This is IMHO the only option available that can provide some protection against burglars. Of course they can be cut with the right tools, but even with the right tools and the proper know-how, it is still very time consuming to get through these types of locks when properly utilized, often needing several blades changed out to get through a single link just once and still requiring a second cut to defeat it. If a burglar is looking at bikes in a storage room and all the others have U-locks or no locks, and you have a heavy duty chain, chances are they’ll skip yours over.
Expensive! Usually starting $150 and the sky is the limit.
Heavy. The heaviest in fact. And the more secure the heavier they get.
Lack of convenience. Most people who use these locks do not use them out and about. They leave one at home to secure in the garage, and maybe a second one at the workplace. And the more secure they are the more space they can take up. They are the least convenient lock available. Mounting them on the bike can rarely be done without exacerbating wear on the bike especially cables and housing and causing dings and paint damage. Even in a pannier or backpack the weight causes excess wear on the bag and the mounting attachments.
Availability. You can only get specific options from a locksmith. Some bike shops may have some offerings like the Kryptonite New York Fahgettaboudit, but for the same price a locksmith can get you set up with a custom lock and chain and even have it keyed to your house key or any other key ideally.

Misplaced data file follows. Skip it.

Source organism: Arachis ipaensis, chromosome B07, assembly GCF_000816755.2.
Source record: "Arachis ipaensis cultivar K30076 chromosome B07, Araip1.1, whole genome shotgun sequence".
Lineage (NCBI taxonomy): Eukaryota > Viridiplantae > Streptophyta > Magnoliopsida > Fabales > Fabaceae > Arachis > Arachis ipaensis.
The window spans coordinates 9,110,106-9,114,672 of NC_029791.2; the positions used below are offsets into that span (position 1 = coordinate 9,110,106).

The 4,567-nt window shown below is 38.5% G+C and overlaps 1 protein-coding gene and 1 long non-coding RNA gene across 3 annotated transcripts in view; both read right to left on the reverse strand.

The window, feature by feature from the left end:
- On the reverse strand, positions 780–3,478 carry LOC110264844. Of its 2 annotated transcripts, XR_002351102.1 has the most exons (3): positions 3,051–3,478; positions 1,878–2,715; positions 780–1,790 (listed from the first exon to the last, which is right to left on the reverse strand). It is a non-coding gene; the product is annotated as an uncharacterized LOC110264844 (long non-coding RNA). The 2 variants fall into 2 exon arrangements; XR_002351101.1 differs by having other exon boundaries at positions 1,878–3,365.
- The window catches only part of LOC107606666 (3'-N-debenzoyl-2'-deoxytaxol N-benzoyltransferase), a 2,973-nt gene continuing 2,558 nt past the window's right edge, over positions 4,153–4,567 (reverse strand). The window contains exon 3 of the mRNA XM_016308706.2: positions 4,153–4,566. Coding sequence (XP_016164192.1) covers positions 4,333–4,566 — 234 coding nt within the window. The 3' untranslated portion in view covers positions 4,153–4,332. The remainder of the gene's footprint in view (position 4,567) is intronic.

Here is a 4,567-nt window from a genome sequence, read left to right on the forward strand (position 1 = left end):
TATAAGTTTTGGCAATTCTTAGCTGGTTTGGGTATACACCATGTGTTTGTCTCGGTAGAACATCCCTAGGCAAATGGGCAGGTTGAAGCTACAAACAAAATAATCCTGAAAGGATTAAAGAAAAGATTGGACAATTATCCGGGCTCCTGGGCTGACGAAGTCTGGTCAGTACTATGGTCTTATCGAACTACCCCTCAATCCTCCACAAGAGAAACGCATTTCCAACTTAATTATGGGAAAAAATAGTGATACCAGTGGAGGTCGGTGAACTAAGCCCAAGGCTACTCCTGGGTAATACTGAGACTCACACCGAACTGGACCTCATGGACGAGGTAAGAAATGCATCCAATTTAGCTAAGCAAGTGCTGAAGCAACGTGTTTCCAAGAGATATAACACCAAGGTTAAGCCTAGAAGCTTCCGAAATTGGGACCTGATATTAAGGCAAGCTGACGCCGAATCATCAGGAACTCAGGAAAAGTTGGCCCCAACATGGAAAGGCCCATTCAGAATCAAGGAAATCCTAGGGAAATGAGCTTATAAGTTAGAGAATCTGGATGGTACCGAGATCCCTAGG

A note on lock picking:
In all my years of experience I have yet to see anyone lose their bike (or any other goods) to a thief via picking. It just doesn’t happen. And given a little bit of thought it’s easy to see why.
Lockpicking is first a means of covert entry. The idea is to get into some type of secured access undetected. Most thieves are never going to return to a targeted place so there is no reason to favor covert means of entry. They want to get in, get valuables, and leave. Why spend X amount of time picking a deadbolt when they can simply break a pane of glass on the door and turn the deadbolt from inside? The same goes for our bikes locked up outside. Why spend any time picking the lock when they can cut the lock?
Lockpicking is second a skillset that requires patience and hours of practice. If a thief has the choice of spending months practicing picking locks vs $35 cable cutter or a $50 hydraulic bolt cutter, which do you think makes more sense?
I mention this as many lock manufacturers will brag about this in their security ratings on the product (security ratings they make up and then self assess to products they designed) and while resistance to picking is certainly not a bad thing, it’s really an unnecessary feature that you should definitely not pay more money for. It is simply better to focus your dollars on other features.
Pretty good. I thought I saw something to rebut, but now I can’t find it.
You may want to mention the cheap cheap padlocks, like warded and the combo locks like for school lockers.
I doubled the weight of my Continental with a 5 ft. 3/4″ cable and a Master #5 padlock. Remember, this was 1972-1979.
Yeah, I thought about mentioning any ML padlocks that are susceptible to combs, but again, it’s just as easy to pop those open with two open ended wrenches and probably costs less than a comb. Or, a basic bolt cutter.